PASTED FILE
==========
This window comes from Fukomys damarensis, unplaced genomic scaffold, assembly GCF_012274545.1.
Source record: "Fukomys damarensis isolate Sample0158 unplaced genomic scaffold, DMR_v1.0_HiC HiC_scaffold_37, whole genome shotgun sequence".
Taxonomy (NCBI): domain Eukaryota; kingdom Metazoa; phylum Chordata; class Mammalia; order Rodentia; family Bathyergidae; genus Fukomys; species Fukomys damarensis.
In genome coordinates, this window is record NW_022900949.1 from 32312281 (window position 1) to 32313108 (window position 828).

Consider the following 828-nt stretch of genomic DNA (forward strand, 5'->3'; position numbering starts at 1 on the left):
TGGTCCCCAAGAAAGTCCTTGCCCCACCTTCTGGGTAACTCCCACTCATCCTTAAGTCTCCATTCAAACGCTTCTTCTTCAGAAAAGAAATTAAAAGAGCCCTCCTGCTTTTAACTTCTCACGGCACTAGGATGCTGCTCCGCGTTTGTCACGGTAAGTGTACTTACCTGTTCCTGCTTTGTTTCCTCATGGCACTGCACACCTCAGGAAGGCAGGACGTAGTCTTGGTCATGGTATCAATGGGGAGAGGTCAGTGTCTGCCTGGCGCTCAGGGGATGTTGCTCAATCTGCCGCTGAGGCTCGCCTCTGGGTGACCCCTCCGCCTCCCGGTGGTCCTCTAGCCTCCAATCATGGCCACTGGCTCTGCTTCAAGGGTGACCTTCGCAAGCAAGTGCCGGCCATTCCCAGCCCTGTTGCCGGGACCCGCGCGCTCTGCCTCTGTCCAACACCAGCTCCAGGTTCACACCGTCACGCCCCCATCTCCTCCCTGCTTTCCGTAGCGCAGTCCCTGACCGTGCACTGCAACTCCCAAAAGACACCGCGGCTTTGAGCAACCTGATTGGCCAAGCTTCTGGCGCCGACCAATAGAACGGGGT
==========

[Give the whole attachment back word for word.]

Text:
This window comes from Fukomys damarensis, unplaced genomic scaffold, assembly GCF_012274545.1.
Source record: "Fukomys damarensis isolate Sample0158 unplaced genomic scaffold, DMR_v1.0_HiC HiC_scaffold_37, whole genome shotgun sequence".
Taxonomy (NCBI): domain Eukaryota; kingdom Metazoa; phylum Chordata; class Mammalia; order Rodentia; family Bathyergidae; genus Fukomys; species Fukomys damarensis.
In genome coordinates, this window is record NW_022900949.1 from 32312281 (window position 1) to 32313108 (window position 828).

Consider the following 828-nt stretch of genomic DNA (forward strand, 5'->3'; position numbering starts at 1 on the left):
TGGTCCCCAAGAAAGTCCTTGCCCCACCTTCTGGGTAACTCCCACTCATCCTTAAGTCTCCATTCAAACGCTTCTTCTTCAGAAAAGAAATTAAAAGAGCCCTCCTGCTTTTAACTTCTCACGGCACTAGGATGCTGCTCCGCGTTTGTCACGGTAAGTGTACTTACCTGTTCCTGCTTTGTTTCCTCATGGCACTGCACACCTCAGGAAGGCAGGACGTAGTCTTGGTCATGGTATCAATGGGGAGAGGTCAGTGTCTGCCTGGCGCTCAGGGGATGTTGCTCAATCTGCCGCTGAGGCTCGCCTCTGGGTGACCCCTCCGCCTCCCGGTGGTCCTCTAGCCTCCAATCATGGCCACTGGCTCTGCTTCAAGGGTGACCTTCGCAAGCAAGTGCCGGCCATTCCCAGCCCTGTTGCCGGGACCCGCGCGCTCTGCCTCTGTCCAACACCAGCTCCAGGTTCACACCGTCACGCCCCCATCTCCTCCCTGCTTTCCGTAGCGCAGTCCCTGACCGTGCACTGCAACTCCCAAAAGACACCGCGGCTTTGAGCAACCTGATTGGCCAAGCTTCTGGCGCCGACCAATAGAACGGGGT